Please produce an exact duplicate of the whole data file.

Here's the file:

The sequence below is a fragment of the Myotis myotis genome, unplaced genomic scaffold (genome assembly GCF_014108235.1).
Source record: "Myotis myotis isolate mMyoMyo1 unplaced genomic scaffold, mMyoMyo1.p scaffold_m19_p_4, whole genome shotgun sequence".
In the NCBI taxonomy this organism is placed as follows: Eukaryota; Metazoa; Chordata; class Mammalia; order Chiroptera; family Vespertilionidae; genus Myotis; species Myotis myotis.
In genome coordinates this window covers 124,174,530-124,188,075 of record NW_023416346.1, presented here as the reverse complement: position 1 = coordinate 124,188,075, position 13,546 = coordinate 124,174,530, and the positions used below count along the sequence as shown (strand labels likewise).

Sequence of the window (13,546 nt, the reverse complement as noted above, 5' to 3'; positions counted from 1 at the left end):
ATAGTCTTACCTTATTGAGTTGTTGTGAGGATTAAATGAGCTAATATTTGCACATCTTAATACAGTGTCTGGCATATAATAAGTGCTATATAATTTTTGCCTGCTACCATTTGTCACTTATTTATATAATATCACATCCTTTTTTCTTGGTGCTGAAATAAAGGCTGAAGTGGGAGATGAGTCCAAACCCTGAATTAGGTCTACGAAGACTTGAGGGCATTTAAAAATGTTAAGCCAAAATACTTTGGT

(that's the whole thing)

The sequence below is a fragment of the Myotis myotis genome, unplaced genomic scaffold (genome assembly GCF_014108235.1).
Source record: "Myotis myotis isolate mMyoMyo1 unplaced genomic scaffold, mMyoMyo1.p scaffold_m19_p_4, whole genome shotgun sequence".
In the NCBI taxonomy this organism is placed as follows: Eukaryota; Metazoa; Chordata; class Mammalia; order Chiroptera; family Vespertilionidae; genus Myotis; species Myotis myotis.
In genome coordinates this window covers 124,174,530-124,188,075 of record NW_023416346.1, presented here as the reverse complement: position 1 = coordinate 124,188,075, position 13,546 = coordinate 124,174,530, and the positions used below count along the sequence as shown (strand labels likewise).

Sequence of the window (13,546 nt, the reverse complement as noted above, 5' to 3'; positions counted from 1 at the left end):
ATAGTCTTACCTTATTGAGTTGTTGTGAGGATTAAATGAGCTAATATTTGCACATCTTAATACAGTGTCTGGCATATAATAAGTGCTATATAATTTTTGCCTGCTACCATTTGTCACTTATTTATATAATATCACATCCTTTTTTCTTGGTGCTGAAATAAAGGCTGAAGTGGGAGATGAGTCCAAACCCTGAATTAGGTCTACGAAGACTTGAGGGCATTTAAAAATGTTAAGCCAAAATACTTTGGT